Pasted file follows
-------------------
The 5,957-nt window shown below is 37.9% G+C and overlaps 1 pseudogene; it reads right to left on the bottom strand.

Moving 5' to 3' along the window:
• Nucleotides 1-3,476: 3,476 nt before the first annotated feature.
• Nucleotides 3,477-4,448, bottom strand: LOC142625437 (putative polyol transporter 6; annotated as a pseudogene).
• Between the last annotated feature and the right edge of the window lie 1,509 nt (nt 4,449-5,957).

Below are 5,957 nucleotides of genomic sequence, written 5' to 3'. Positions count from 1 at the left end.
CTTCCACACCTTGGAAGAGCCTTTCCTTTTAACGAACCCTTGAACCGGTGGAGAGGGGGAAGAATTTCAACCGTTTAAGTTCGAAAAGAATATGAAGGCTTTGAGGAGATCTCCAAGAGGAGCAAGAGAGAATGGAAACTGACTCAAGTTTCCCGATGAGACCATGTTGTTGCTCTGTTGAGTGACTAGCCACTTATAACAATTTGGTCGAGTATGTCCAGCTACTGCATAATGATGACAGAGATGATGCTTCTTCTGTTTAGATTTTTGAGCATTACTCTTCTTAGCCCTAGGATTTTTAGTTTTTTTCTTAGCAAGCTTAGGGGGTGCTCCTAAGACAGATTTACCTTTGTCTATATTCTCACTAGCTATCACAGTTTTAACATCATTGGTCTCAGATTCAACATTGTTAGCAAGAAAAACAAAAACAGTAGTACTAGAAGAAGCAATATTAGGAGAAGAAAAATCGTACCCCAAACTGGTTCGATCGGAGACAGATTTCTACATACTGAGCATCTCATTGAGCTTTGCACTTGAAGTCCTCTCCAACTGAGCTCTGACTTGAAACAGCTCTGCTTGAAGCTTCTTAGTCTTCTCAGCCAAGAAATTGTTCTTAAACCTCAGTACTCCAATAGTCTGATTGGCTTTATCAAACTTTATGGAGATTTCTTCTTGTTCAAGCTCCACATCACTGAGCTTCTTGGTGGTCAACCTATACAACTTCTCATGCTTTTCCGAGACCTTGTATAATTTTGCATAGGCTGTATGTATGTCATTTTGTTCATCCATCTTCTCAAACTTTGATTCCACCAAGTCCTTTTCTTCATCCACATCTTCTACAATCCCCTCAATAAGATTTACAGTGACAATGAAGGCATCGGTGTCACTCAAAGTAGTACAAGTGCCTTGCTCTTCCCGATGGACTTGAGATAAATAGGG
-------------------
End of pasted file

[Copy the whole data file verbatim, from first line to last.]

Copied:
The 5,957-nt window shown below is 37.9% G+C and overlaps 1 pseudogene; it reads right to left on the bottom strand.

Moving 5' to 3' along the window:
• Nucleotides 1-3,476: 3,476 nt before the first annotated feature.
• Nucleotides 3,477-4,448, bottom strand: LOC142625437 (putative polyol transporter 6; annotated as a pseudogene).
• Between the last annotated feature and the right edge of the window lie 1,509 nt (nt 4,449-5,957).

Below are 5,957 nucleotides of genomic sequence, written 5' to 3'. Positions count from 1 at the left end.
CTTCCACACCTTGGAAGAGCCTTTCCTTTTAACGAACCCTTGAACCGGTGGAGAGGGGGAAGAATTTCAACCGTTTAAGTTCGAAAAGAATATGAAGGCTTTGAGGAGATCTCCAAGAGGAGCAAGAGAGAATGGAAACTGACTCAAGTTTCCCGATGAGACCATGTTGTTGCTCTGTTGAGTGACTAGCCACTTATAACAATTTGGTCGAGTATGTCCAGCTACTGCATAATGATGACAGAGATGATGCTTCTTCTGTTTAGATTTTTGAGCATTACTCTTCTTAGCCCTAGGATTTTTAGTTTTTTTCTTAGCAAGCTTAGGGGGTGCTCCTAAGACAGATTTACCTTTGTCTATATTCTCACTAGCTATCACAGTTTTAACATCATTGGTCTCAGATTCAACATTGTTAGCAAGAAAAACAAAAACAGTAGTACTAGAAGAAGCAATATTAGGAGAAGAAAAATCGTACCCCAAACTGGTTCGATCGGAGACAGATTTCTACATACTGAGCATCTCATTGAGCTTTGCACTTGAAGTCCTCTCCAACTGAGCTCTGACTTGAAACAGCTCTGCTTGAAGCTTCTTAGTCTTCTCAGCCAAGAAATTGTTCTTAAACCTCAGTACTCCAATAGTCTGATTGGCTTTATCAAACTTTATGGAGATTTCTTCTTGTTCAAGCTCCACATCACTGAGCTTCTTGGTGGTCAACCTATACAACTTCTCATGCTTTTCCGAGACCTTGTATAATTTTGCATAGGCTGTATGTATGTCATTTTGTTCATCCATCTTCTCAAACTTTGATTCCACCAAGTCCTTTTCTTCATCCACATCTTCTACAATCCCCTCAATAAGATTTACAGTGACAATGAAGGCATCGGTGTCACTCAAAGTAGTACAAGTGCCTTGCTCTTCCCGATGGACTTGAGATAAATAGGG